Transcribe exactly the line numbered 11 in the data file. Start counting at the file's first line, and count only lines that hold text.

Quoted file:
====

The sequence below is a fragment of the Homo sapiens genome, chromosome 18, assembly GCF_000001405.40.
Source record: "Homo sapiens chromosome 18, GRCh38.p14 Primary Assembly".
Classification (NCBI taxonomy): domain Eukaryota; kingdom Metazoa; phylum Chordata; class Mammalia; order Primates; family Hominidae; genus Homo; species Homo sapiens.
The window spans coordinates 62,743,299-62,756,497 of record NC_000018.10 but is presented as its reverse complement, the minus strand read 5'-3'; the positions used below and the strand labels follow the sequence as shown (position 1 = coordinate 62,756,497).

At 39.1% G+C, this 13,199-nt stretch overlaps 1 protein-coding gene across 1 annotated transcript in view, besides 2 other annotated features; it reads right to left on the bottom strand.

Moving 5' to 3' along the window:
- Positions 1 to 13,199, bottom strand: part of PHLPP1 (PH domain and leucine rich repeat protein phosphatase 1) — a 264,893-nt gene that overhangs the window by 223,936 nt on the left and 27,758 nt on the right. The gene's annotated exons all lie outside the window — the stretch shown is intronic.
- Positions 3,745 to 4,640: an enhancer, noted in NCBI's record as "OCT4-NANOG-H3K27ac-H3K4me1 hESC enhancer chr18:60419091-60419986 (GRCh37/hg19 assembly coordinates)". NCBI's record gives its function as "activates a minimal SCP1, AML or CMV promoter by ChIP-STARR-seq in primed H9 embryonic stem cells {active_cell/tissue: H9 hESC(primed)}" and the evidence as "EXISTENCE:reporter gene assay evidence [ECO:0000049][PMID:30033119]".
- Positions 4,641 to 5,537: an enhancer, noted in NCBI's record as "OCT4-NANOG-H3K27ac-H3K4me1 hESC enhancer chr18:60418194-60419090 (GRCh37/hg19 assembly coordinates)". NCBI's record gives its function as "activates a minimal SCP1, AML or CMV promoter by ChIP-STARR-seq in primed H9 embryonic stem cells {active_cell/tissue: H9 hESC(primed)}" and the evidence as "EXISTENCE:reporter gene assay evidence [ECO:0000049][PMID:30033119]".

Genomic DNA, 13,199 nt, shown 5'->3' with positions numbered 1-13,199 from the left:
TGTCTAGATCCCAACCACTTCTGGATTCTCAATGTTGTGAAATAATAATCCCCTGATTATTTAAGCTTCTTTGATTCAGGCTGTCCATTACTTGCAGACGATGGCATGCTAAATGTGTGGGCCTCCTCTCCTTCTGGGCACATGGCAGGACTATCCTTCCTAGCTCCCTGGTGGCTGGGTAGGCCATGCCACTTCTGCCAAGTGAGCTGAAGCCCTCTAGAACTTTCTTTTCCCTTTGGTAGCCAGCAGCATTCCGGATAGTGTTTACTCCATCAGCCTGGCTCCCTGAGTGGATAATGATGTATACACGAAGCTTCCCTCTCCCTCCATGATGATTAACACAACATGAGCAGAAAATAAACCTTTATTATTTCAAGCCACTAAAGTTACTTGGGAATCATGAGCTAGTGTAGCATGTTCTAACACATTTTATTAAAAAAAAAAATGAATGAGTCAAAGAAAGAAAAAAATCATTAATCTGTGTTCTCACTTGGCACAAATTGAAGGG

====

TGTCTAGATCCCAACCACTTCTGGATTCTCAATGTTGTGAAATAATAATCCCCTGATTATTTAAGCTTCTTTGATTCAGGCTGTCCATTACTTGCAGACGATGGCATGCTAAATGTGTGGGCCTCCTCTCCTTCTGGGCACATGGCAGGACTATCCTTCCTAGCTCCCTGGTGGCTGGGTAGGCCATGCCACTTCTGCCAAGTGAGCTGAAGCCCTCTAGAACTTTCTTTTCCCTTTGGTAGCCAGCAGCATTCCGGATAGTGTTTACTCCATCAGCCTGGCTCCCTGAGTGGATAATGATGTATACACGAAGCTTCCCTCTCCCTCCATGATGATTAACACAACATGAGCAGAAAATAAACCTTTATTATTTCAAGCCACTAAAGTTACTTGGGAATCATGAGCTAGTGTAGCATGTTCTAACACATTTTATTAAAAAAAAAAATGAATGAGTCAAAGAAAGAAAAAAATCATTAATCTGTGTTCTCACTTGGCACAAATTGAAGGG